Appendix 2: Prejudice-based bullying
This section outlines the protected characteristics in the Equality Act 2010 (as described in Appendix 1) as well as other characteristics which may lead to bullying that are not covered by the Equality Act 2010.
Additional Support Needs: These can arise for any reason and be of short or long-term duration. Additional support may be required to overcome needs arising from learning environment; health or disability; family circumstances or social and emotional factors, and therefore may relate to a protected characteristic. A child or young person may be bullied because they have an additional support need and crucially being bullied can also lead to an additional support need.
Age: Age is a protected characteristic although prejudice and discrimination based on age is not applicable in school settings, it can affect children and young people in a variety of other settings. For example, in workplaces, further and higher education and in wider society.
Asylum Seekers and Refugees: Children and young people who are asylum seekers or refugees may be at greater risk of bullying directly and indirectly. Some bullying behaviour against these groups may be of a racist nature which, given that race is a protected characteristic, can contravene equality legislation and have hate crime implications. Stigma, due to lack of knowledge and, given that race is a protected characteristic, understanding of asylum seekers and refugees, and reluctance to burden parents with extra worries can allow bullying to go undetected and continue.
Body Image and Physical Appearance: This can be hugely important to children and young people with bullying because of body image having the potential to negatively impact on their wellbeing. In some cases, body image and physical appearance may relate to a protected characteristic, such as race or disability.
Disability: Disability is a Protected Characteristic. People who bully others may see disabled children and young people as being less able to defend themselves and less able to tell an adult about the bullying. The language and behaviour used may be a result of a lack of understanding about the nature of a person's disability. Increased knowledge and understanding about disability and the impact it can have can help reduce bullying.
Gender Identity and Transphobic Bullying: The term 'transgender' is an umbrella term for those whose gender identity or expression differs in some way from the sex that was assigned to them at birth. Gender identity reflects an individual's internal sense of self as being male, female, neither or aspects of both. Gender reassignment is a protected characteristic.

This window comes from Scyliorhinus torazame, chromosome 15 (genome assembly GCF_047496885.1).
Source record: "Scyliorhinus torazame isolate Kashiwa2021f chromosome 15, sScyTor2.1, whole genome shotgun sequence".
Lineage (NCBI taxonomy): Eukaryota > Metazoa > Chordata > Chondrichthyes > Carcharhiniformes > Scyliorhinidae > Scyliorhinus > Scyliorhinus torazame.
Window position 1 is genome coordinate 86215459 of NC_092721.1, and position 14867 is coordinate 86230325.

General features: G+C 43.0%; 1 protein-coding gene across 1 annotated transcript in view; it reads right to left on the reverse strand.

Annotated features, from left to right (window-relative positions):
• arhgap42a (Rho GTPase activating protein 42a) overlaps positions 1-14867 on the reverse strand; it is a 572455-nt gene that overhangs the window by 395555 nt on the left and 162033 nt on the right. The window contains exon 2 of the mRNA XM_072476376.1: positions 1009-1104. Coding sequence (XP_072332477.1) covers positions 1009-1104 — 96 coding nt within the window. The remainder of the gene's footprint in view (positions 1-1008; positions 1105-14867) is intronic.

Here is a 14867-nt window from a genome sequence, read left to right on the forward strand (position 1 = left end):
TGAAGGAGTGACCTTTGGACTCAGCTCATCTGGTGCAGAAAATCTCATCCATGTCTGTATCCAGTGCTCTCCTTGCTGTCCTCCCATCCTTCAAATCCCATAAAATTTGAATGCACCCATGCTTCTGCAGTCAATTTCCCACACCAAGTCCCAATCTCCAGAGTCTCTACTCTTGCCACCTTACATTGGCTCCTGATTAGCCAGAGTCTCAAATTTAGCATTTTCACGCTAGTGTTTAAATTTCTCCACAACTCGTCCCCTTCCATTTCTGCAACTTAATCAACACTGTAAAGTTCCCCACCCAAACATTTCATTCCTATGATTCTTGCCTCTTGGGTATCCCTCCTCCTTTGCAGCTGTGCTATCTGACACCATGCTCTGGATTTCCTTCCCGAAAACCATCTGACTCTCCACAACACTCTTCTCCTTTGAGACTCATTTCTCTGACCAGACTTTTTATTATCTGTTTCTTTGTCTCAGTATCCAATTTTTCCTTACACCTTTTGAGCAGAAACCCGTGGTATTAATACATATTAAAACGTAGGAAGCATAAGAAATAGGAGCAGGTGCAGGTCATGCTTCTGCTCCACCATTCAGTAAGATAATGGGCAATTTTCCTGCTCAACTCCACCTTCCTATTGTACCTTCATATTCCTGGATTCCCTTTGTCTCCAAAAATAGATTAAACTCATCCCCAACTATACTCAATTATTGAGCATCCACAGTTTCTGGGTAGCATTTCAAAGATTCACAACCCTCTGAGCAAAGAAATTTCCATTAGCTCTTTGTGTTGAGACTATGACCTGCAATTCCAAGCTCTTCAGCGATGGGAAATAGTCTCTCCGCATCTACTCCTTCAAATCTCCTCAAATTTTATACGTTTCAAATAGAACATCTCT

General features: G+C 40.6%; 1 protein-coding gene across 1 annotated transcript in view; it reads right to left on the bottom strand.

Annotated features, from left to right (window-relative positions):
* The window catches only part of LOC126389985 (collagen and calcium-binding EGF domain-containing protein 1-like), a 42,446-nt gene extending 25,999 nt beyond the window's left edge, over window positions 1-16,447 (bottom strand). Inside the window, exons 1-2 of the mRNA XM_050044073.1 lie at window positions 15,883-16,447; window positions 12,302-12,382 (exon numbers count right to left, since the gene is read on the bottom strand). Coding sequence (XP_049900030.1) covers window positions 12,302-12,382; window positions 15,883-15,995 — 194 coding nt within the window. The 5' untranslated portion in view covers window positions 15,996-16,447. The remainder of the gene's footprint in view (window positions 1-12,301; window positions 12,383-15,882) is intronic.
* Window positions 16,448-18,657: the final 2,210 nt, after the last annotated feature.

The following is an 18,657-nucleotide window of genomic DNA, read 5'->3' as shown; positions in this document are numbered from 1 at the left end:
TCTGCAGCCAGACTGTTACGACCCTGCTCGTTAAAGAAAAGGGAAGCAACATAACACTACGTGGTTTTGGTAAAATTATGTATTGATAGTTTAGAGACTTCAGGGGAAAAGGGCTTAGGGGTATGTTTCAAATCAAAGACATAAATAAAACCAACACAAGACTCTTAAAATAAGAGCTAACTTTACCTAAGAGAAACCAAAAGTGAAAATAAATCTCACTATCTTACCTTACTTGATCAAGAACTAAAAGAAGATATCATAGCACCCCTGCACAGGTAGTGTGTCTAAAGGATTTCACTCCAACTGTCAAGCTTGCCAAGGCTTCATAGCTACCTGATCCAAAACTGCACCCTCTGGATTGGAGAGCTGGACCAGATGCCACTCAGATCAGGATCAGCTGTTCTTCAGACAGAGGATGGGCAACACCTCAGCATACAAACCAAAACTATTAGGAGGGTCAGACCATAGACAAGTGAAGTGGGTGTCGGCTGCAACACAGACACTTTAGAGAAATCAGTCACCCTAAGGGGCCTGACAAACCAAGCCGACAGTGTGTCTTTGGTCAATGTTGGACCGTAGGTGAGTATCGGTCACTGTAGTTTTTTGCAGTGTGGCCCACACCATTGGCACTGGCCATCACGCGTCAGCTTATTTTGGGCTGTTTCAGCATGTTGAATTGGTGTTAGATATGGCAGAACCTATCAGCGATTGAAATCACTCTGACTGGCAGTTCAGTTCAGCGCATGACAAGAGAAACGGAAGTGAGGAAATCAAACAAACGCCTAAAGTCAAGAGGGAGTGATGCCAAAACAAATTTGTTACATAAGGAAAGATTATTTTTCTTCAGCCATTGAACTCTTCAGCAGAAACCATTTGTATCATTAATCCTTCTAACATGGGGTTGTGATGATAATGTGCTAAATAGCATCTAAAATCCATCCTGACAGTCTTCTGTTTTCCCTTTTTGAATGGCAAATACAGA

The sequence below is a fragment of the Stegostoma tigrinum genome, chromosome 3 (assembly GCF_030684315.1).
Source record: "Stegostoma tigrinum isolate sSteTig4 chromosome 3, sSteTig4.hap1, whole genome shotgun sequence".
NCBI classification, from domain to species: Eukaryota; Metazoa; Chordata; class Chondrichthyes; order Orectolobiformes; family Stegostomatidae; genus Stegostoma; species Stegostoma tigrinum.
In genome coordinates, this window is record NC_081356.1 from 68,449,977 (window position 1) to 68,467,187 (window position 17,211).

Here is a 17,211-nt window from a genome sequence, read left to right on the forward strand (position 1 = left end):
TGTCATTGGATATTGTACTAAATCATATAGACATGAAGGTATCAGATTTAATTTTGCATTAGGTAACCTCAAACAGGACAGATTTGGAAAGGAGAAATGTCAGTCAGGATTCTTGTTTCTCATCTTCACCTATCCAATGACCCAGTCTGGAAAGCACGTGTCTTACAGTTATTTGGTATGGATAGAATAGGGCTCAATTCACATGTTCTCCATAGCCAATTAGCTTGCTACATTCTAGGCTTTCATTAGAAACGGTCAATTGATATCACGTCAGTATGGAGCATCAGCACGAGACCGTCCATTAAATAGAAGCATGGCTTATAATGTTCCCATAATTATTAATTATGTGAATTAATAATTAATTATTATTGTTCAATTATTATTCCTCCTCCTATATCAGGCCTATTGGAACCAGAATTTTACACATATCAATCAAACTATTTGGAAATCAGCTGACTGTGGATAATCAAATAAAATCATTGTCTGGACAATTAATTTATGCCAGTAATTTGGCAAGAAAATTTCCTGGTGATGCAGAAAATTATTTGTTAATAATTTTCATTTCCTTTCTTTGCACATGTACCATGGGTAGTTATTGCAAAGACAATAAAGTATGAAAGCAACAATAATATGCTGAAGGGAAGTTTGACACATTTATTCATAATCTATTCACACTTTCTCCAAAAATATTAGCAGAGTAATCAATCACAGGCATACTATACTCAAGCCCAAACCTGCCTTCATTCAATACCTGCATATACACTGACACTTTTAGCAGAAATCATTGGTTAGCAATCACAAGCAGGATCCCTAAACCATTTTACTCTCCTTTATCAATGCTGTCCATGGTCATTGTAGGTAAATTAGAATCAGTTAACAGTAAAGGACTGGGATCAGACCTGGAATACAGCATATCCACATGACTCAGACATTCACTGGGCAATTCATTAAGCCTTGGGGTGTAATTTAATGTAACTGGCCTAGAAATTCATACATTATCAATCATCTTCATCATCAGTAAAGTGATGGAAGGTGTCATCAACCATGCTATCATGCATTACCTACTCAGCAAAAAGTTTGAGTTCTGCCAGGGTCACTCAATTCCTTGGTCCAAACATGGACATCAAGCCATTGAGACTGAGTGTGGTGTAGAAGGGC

Transgender people face significant societal prejudice largely because they are perceived as not conforming to gender stereotypes, expectations and norms. As a result, transgender children and young people can be particularly vulnerable to bullying.
This can manifest in many ways including transphobic name calling or deliberately mis-gendering them. An individual may also experience transphobic bullying if someone is perceived to be transgender or someone they are associate with, is transgender, i.e a parent, relative or other significant figure.
The term 'gender reassignment' is a protected characteristic within the Equality Act 2010 and refers to those who propose to go through, are going through, or have gone through a process of gender re-assignment.
Gypsy/Travellers: Children and young people who are Gypsy/Travellers may be at greater risk of bullying directly and indirectly. Some bullying behaviour against these groups may be of a racist nature which, given that race is a protected characteristic, can contravene equality legislation and have hate crime implications. Perceived risks about bullying and given that race is a protected characteristic parents' own experiences of discriminatory behaviour may lead to low levels of enrolment and poor attendance for Gypsy/Traveller children and young people as well as early exit from formal education. Other Traveller families, such as Roma, may have similar concerns.
Sexual Orientation, Homophobic, Biphobic and Transphobic Bullying: Sexual orientation is a protected characteristic within the Equality Act 2010. Bullying based on sexual orientation is largely motivated by prejudice towards lesbian, gay or bisexual people. Homophobic bullying is when a young person's actual or perceived sexual orientation is used to exclude, threaten, hurt, or humiliate them.
Any young person can be homophobically bullied, whether they are LGBT or not. Sometimes young people can be homophobically bullied because others think that they are LGBT, because they have LGBT family or friends or often because they are seen as different or not conforming to traditional gender stereotypes. Transgender children and young people can therefore also experience homophobic bullying.
Homophobic language and jokes around the school can create a climate of homophobia; for example, the use of the word 'gay' to mean sub-standard or uncool. This type of language should therefore be addressed.
Intersectionality: Understanding the different and unequal social and economic outcomes for particular groups, based on intersections between race, ethnicity, class, gender, sexual orientation, disability, and age. In the context of anti-bullying, it is important to understand the connection between the experience of belonging to one or more of these groups and a resultant inequality in attainment and wellbeing.